Lead investors: Lead investors that are trusted by the investor community also play a critical role in the SF model. These lead investors take a particularly active role at the time of the acquisition, helping the entrepreneur accomplish the most critical tasks, such as negotiating LOI and final SPA terms with seller or negotiating the SHA on behalf of investor group. There are only a few investors today in Europe with both the experience and willingness to devote a significant amount of their time (and resources) to help the searcher close a SF transaction. The distributed nature of due diligence in SFs often implies that, if a searcher has the appropriate lead investors, the overall investor group will follow their recommendations, making the life of the entrepreneur much easier.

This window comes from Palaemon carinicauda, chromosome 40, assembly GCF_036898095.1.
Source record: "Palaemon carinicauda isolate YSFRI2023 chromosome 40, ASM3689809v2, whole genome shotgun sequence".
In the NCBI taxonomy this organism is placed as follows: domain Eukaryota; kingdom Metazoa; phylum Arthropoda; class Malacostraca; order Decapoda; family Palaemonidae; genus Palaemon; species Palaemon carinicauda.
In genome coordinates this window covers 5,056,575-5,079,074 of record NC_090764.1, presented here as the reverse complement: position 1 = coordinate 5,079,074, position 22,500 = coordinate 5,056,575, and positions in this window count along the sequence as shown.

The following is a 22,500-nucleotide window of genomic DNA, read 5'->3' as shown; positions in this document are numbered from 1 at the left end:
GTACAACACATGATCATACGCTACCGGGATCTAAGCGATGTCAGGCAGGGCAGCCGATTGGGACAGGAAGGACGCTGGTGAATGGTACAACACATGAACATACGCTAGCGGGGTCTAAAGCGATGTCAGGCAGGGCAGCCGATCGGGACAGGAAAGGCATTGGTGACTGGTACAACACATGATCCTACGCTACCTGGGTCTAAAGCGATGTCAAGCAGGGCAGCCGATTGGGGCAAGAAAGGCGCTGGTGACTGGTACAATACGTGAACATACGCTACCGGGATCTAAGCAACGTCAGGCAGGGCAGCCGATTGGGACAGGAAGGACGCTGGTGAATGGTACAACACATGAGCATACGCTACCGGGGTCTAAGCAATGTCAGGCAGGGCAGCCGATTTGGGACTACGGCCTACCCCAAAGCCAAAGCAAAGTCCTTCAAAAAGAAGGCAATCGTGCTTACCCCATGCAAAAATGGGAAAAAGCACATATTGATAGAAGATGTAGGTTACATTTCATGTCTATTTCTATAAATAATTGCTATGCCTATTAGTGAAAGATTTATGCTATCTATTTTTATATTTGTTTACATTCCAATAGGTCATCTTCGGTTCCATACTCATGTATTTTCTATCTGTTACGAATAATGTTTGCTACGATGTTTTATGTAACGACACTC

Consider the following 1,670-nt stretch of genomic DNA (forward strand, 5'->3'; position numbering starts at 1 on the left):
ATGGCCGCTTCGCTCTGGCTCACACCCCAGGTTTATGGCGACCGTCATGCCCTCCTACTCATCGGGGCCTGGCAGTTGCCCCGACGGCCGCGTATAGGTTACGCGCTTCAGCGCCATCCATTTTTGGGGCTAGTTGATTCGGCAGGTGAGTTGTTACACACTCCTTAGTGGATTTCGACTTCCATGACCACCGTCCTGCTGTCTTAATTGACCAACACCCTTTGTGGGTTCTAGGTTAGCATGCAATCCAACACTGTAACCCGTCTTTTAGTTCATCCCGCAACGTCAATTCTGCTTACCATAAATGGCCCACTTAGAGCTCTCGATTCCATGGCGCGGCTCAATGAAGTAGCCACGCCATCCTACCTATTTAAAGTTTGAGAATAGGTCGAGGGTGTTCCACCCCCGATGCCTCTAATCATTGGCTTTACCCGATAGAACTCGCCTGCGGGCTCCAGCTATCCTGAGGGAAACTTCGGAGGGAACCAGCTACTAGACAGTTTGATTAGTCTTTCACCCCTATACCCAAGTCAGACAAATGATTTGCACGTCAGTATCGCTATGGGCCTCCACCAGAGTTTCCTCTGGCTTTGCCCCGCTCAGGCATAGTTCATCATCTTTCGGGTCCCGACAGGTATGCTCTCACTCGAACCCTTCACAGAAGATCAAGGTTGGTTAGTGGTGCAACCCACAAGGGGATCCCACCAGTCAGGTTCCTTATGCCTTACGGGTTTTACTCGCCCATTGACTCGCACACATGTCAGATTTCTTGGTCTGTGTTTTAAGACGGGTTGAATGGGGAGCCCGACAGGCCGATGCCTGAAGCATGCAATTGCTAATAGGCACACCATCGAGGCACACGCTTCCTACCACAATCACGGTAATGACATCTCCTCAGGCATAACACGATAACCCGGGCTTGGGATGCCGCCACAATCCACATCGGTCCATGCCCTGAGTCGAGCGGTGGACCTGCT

Operational experience: Make sure you bring some operational experience to the investor group (and to the board post-acquisition), ideally from former searchers and recently exited CEOs. Operational experience in the SME space is particularly relevant, since the challenges small businesses face are very different compared to those of bigger companies, even within the same industry.